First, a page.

“Over-Engineered” and “Under-Powered” Electric Fences

Over the years, I have had opportunity to work with and visit with many New Zealanders here in the US. I don’t think that it is any secret that many of them have grown up with hi-tensile electric fencing and in general they are 20 years ahead of us with technology and practical use.

Two comments that I have heard repeatedly is that they accuse us Americans of “over-engineering” or over-building our fences; then also that we “under-power” them. In essence that is saying we spend too much money on building the fence and too little on the fence charger.

I would tend to agree with them on that as I have seen many people that make both of those mistakes when designing and installing their first grazing system of hi-tensile electric fencing.

One of the key benefits of using high-tensile wire is that it allows for greater line post spacing than conventional wire; usually 50 feet as a minimum. Also, many people will over-tighten the wires. You want a flexible system that allows for wildlife impacts, snow and ice loading, general equipment impacts, etc. Over-building a hi-tensile electric fence makes it too rigid, and you lose this benefit. Plus, it quite simply, costs you more for materials to build it.

Many of us in the US grew up with 5 strand barbed wire fences. We were taught that rigid and tight was the way to build this fence and it was. Ten to twelve foot spacings on line posts was pretty standard….so, when you tell someone with that mentality, that they should go fifty feet or more – they sometimes kind of stiffen up on you.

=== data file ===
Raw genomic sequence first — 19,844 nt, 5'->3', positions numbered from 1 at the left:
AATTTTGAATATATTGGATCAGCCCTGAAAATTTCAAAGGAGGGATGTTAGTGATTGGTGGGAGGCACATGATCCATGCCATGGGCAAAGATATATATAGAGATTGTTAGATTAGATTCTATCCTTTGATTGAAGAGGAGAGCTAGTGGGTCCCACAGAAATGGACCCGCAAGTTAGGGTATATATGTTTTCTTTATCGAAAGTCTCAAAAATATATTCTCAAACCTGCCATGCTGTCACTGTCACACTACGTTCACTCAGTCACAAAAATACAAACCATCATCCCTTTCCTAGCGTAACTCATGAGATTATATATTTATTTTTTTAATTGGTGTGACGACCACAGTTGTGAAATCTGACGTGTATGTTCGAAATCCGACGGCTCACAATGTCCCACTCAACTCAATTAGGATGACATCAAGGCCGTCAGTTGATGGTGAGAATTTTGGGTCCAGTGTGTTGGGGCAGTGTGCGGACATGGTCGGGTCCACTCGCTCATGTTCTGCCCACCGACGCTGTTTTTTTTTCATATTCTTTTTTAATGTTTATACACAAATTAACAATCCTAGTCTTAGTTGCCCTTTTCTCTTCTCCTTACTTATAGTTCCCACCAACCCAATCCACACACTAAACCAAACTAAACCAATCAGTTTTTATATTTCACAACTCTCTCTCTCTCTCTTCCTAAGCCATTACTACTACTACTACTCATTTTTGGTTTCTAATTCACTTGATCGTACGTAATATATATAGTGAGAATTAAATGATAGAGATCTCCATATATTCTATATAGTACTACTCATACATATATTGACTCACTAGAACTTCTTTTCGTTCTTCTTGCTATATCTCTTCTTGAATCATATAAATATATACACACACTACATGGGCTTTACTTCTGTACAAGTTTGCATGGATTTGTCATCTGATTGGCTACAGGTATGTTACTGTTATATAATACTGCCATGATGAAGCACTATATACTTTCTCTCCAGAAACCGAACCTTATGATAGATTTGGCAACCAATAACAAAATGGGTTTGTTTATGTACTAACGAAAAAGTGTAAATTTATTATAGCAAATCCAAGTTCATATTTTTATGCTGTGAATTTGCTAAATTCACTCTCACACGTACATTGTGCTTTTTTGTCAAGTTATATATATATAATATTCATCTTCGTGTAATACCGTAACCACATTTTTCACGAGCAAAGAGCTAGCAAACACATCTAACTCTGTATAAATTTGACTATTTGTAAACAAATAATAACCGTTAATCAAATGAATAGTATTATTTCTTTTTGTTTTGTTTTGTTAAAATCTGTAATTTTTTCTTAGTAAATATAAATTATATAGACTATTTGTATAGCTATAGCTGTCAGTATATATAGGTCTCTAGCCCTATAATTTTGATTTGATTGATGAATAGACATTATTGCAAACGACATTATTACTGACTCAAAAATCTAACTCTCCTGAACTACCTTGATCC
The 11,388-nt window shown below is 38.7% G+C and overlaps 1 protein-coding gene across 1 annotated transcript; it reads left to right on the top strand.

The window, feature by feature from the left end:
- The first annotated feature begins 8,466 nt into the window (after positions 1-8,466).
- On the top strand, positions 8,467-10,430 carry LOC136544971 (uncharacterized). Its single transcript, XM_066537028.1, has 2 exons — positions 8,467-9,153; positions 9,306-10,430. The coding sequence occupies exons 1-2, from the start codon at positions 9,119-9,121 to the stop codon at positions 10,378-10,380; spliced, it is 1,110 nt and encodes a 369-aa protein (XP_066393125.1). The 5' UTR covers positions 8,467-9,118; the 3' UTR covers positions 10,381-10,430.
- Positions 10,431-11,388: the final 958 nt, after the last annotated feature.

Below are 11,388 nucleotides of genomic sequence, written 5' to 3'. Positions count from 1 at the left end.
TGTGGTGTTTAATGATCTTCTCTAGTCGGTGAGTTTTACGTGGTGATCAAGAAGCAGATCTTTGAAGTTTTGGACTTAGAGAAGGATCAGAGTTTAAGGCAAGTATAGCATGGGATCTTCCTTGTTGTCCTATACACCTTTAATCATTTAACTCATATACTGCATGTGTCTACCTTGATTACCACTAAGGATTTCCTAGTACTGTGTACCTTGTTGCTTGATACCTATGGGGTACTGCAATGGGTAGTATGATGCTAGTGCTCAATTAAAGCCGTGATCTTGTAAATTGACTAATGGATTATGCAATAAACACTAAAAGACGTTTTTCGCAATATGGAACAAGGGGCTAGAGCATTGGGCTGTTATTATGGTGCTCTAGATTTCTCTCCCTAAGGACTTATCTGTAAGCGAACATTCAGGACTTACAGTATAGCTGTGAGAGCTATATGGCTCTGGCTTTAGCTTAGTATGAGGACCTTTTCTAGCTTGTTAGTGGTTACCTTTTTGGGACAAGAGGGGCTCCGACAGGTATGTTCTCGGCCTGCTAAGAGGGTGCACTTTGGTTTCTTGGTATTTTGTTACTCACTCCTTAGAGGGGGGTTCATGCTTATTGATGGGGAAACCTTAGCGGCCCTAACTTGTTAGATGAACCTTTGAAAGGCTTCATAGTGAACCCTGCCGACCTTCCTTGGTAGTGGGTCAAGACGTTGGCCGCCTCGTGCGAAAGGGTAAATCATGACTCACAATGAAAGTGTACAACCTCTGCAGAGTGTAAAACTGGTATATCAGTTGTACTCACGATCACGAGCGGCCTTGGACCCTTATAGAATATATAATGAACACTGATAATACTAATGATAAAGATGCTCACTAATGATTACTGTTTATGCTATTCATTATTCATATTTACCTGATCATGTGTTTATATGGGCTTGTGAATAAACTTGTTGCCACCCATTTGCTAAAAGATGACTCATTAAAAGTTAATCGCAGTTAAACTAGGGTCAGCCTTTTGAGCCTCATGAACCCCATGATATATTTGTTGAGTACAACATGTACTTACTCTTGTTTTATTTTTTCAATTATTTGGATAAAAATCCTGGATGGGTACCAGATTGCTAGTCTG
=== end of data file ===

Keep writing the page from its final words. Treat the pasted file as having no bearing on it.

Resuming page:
I once saw a wild turkey glide into a hi-tensile fence wire. That’s equivalent to a very large bowling ball flying through the air at 40 miles per hour. The fence was unscathed as the turkey walked around, with a few less feathers, wondering WTH……a conventional rigid fence would probably have needed some repairs and tightening.

Anyway, stretch out your line post spacings, and allow your hi-tensile wire to be flexible. Using a line post such as the PasturePro Post also contributes to allowing the overall system to be flexible and forgiving.

There are several other articles on this blog about fence chargers and selecting the right size, so I won’t rant on about the energizer. Just remember to NOT skimp on the charger.  Don’t over-build the fence and don’t under-power it, either.

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About Gary Duncan

Gary has been active in the fence business for over 15 years. He also raises Highland cattle in a management intensive grazing system and was the first person to market the PasturePro post back in 2005. He enjoys discussing all things grazing and is the main contributor to the blog.
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